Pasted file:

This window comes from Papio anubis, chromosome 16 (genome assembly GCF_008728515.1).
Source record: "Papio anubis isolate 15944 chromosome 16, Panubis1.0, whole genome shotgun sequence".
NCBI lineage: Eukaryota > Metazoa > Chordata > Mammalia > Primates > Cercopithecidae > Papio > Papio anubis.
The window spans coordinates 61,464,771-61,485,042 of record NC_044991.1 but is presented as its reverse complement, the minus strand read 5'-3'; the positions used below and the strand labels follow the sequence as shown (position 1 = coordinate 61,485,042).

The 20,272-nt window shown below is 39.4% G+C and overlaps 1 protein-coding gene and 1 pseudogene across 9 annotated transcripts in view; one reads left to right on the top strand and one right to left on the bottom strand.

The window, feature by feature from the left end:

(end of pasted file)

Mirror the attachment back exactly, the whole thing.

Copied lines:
This window comes from Papio anubis, chromosome 16 (genome assembly GCF_008728515.1).
Source record: "Papio anubis isolate 15944 chromosome 16, Panubis1.0, whole genome shotgun sequence".
NCBI lineage: Eukaryota > Metazoa > Chordata > Mammalia > Primates > Cercopithecidae > Papio > Papio anubis.
The window spans coordinates 61,464,771-61,485,042 of record NC_044991.1 but is presented as its reverse complement, the minus strand read 5'-3'; the positions used below and the strand labels follow the sequence as shown (position 1 = coordinate 61,485,042).

The 20,272-nt window shown below is 39.4% G+C and overlaps 1 protein-coding gene and 1 pseudogene across 9 annotated transcripts in view; one reads left to right on the top strand and one right to left on the bottom strand.

The window, feature by feature from the left end: